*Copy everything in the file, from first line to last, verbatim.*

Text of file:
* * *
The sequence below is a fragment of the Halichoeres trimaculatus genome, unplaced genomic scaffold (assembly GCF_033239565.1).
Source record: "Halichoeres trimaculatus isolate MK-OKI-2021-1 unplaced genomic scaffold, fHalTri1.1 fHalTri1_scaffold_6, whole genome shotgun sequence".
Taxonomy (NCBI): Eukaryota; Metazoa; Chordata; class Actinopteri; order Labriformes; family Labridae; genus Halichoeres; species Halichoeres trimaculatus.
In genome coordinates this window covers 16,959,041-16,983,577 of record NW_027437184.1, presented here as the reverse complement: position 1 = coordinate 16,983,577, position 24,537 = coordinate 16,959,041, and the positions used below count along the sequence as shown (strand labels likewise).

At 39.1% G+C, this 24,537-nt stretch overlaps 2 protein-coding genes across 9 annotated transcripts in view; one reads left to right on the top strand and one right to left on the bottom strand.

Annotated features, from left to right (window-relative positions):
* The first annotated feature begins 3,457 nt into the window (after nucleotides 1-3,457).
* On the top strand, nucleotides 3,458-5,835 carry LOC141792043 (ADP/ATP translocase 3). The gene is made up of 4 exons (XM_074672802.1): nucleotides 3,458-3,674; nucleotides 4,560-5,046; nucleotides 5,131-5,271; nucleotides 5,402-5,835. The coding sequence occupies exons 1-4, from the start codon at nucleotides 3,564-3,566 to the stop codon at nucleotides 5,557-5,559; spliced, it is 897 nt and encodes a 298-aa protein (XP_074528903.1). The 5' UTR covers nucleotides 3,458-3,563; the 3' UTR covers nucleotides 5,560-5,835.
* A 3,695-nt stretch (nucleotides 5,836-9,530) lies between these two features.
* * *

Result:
The sequence below is a fragment of the Halichoeres trimaculatus genome, unplaced genomic scaffold (assembly GCF_033239565.1).
Source record: "Halichoeres trimaculatus isolate MK-OKI-2021-1 unplaced genomic scaffold, fHalTri1.1 fHalTri1_scaffold_6, whole genome shotgun sequence".
Taxonomy (NCBI): Eukaryota; Metazoa; Chordata; class Actinopteri; order Labriformes; family Labridae; genus Halichoeres; species Halichoeres trimaculatus.
In genome coordinates this window covers 16,959,041-16,983,577 of record NW_027437184.1, presented here as the reverse complement: position 1 = coordinate 16,983,577, position 24,537 = coordinate 16,959,041, and the positions used below count along the sequence as shown (strand labels likewise).

At 39.1% G+C, this 24,537-nt stretch overlaps 2 protein-coding genes across 9 annotated transcripts in view; one reads left to right on the top strand and one right to left on the bottom strand.

Annotated features, from left to right (window-relative positions):
* The first annotated feature begins 3,457 nt into the window (after nucleotides 1-3,457).
* On the top strand, nucleotides 3,458-5,835 carry LOC141792043 (ADP/ATP translocase 3). The gene is made up of 4 exons (XM_074672802.1): nucleotides 3,458-3,674; nucleotides 4,560-5,046; nucleotides 5,131-5,271; nucleotides 5,402-5,835. The coding sequence occupies exons 1-4, from the start codon at nucleotides 3,564-3,566 to the stop codon at nucleotides 5,557-5,559; spliced, it is 897 nt and encodes a 298-aa protein (XP_074528903.1). The 5' UTR covers nucleotides 3,458-3,563; the 3' UTR covers nucleotides 5,560-5,835.
* A 3,695-nt stretch (nucleotides 5,836-9,530) lies between these two features.